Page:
Fig. 3
figure 3

Ruspolia differens in Uganda. Left: meal of the grasshopper (photo by author). Right: the adult grasshopper (Attribution: Gilles San Martin from Namur, Belgium, CC BY-SA 2.0 <>, via Wikimedia Commons)

The armoured bush cricket, Acanthoplus discoidalis (Walker, 1869) (Tettigoniidae) from southern Africa, can grow to a body length of about 5 cm of which the pronotum bears several sharp, conical spines. Their defence mechanism is reflex bleeding (also called "autohaemorrhaging") in which the insects squirt toxic haemolymph from pores in their exoskeleton. However, according to an informant from Zimbabwe (Shona) they are eaten after boiling them for 6 min, after which the water is thrown away.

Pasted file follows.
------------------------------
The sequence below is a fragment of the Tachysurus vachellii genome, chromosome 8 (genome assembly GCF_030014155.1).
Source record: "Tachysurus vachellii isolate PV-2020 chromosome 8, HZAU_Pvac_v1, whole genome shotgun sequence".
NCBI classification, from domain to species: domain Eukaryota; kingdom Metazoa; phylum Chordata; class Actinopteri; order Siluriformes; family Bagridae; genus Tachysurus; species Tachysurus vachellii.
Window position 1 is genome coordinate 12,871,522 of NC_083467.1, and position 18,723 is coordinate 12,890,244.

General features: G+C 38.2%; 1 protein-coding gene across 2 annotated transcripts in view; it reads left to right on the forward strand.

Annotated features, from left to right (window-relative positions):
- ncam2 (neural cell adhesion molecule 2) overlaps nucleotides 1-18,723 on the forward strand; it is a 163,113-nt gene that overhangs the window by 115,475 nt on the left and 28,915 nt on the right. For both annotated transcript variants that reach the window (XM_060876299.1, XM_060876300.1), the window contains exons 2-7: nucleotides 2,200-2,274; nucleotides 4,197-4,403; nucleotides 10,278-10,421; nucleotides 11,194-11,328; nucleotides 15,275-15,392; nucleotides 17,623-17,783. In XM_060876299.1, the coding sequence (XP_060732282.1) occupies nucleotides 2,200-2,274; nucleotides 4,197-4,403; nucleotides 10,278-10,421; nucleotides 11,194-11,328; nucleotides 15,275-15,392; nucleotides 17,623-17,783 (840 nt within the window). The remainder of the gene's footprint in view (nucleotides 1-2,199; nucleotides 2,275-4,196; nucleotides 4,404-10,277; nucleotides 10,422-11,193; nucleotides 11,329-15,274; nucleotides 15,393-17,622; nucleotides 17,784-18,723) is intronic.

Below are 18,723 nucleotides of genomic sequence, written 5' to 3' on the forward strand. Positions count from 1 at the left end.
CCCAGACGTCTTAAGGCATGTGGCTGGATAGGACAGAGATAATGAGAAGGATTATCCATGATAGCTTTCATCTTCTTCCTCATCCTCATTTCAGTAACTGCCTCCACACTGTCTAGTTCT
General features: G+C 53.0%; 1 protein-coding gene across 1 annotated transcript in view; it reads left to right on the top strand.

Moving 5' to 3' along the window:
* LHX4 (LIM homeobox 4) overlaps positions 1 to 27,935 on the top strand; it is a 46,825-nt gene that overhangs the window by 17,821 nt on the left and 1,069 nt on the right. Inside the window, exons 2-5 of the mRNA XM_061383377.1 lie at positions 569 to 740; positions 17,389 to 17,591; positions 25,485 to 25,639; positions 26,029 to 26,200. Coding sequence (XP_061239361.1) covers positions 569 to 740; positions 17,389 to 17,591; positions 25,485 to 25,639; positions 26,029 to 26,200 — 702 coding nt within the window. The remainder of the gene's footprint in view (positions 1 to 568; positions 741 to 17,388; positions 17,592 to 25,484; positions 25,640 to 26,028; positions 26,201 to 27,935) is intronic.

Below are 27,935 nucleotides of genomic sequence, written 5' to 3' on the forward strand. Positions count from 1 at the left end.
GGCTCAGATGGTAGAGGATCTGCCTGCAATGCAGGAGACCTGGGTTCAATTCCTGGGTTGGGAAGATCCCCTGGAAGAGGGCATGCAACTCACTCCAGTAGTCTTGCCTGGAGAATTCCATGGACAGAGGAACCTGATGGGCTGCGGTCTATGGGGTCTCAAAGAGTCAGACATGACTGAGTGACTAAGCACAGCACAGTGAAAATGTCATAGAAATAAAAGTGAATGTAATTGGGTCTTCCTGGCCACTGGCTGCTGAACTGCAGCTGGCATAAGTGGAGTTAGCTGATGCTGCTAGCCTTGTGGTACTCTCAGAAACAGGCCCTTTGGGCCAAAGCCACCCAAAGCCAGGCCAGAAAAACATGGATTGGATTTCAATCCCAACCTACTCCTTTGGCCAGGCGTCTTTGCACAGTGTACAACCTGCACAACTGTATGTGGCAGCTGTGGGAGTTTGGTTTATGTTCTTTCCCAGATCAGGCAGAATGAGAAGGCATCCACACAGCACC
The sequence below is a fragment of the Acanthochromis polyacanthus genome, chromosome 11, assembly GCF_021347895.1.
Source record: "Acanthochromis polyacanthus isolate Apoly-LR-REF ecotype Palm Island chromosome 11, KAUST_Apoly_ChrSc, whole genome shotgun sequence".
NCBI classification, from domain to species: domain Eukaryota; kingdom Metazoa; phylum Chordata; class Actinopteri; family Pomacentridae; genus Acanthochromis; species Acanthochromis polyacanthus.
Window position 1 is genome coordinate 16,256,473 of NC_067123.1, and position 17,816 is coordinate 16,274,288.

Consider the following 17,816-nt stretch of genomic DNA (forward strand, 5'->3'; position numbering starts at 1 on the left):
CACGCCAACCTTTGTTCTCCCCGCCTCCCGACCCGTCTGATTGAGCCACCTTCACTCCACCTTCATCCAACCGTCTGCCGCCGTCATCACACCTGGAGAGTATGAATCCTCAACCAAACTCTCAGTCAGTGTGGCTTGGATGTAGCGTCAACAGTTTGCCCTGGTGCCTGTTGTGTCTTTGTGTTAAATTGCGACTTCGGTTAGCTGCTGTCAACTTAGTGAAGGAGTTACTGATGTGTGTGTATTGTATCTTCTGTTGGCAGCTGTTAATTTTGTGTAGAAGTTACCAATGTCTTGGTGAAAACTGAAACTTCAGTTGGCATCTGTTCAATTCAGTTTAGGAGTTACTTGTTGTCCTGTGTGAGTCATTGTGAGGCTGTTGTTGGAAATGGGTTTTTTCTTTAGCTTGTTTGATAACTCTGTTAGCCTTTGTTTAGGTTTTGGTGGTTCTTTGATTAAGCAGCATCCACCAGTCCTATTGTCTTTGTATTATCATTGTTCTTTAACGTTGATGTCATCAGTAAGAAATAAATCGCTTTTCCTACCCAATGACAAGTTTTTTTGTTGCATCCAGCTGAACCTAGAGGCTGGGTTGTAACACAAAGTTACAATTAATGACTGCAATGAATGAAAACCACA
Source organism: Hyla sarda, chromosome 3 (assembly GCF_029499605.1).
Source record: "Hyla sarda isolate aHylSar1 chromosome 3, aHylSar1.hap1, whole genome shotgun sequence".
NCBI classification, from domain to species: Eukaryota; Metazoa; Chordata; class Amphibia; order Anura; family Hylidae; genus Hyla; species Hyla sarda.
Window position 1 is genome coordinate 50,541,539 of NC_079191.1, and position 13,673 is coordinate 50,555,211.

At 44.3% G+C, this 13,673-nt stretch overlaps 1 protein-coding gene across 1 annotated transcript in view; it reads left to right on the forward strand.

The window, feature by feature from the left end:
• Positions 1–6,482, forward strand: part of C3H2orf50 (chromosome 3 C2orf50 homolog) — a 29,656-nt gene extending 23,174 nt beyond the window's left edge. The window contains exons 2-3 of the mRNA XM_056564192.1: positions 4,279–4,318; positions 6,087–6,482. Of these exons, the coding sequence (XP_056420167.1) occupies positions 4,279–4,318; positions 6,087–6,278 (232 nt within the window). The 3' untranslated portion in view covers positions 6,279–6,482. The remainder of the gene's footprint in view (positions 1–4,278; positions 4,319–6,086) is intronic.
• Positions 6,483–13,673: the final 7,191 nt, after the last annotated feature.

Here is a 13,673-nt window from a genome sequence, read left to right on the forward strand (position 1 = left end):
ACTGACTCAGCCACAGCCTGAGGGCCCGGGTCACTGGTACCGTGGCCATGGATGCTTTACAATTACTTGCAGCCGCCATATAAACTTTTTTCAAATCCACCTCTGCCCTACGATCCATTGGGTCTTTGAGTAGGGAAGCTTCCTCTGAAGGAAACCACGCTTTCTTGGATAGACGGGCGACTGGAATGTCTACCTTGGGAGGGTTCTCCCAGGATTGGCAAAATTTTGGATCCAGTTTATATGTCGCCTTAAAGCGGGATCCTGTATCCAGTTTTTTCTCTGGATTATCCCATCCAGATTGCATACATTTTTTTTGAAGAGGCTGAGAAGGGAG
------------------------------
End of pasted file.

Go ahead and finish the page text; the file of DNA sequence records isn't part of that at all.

Crickets such as B. membranaceus are collected mostly by children. This can be done very early in the morning but more often during the night when they can be localised by the sound they make (Burundi: Hutu; Cameroon: Bassas, Bolous, Wimboum; Chad: Ngambaye; Nigeria: Yoruba; Togo: Ewe; Zambia: Namwanga; Owen [67]), and often a torch is used (Cameroon: Bamileke, Bassas, Beti-Eton; DR Congo: Mbochi, Teke; Togo: Cotocoli). Full moon is the time when they are most active and best to catch (Cameroon: Bamileke, Matha; Zimbabwe: Shona). They can be collected by blocking their hole (Benin: Nagot; Cameroon: Bassas, Tikari; Nigeria: Yoruba, RES; Togo: Akebou) often with a machete (Cameroon: Bamileke) or they can be dug out the day after (Benin: Fon, Goun; Chad: Mbaye; Cameroon: Yambassa; Nigeria: Yoruba; Togo: Cotocoli; Zimbabwe: Shona). Sometimes the hole of the burrow is clogged with cotton and the crickets get entangled in the cotton and are then caught during the night (Benin: Nagot). They also introduce a grass stem and the cricket is pulled out when they bite (Cameroon: Bakoko; Mozambique: Nchope, Shona; Tanzania: Chaga; Zimbabwe: Shona). The entrance to their burrow can be found during the day from the heap of soil made by the cricket when they dig their hole (Benin: Tori; Cameroon: Banen; Togo: Ewe; Cameroon: Bakoko; [30]).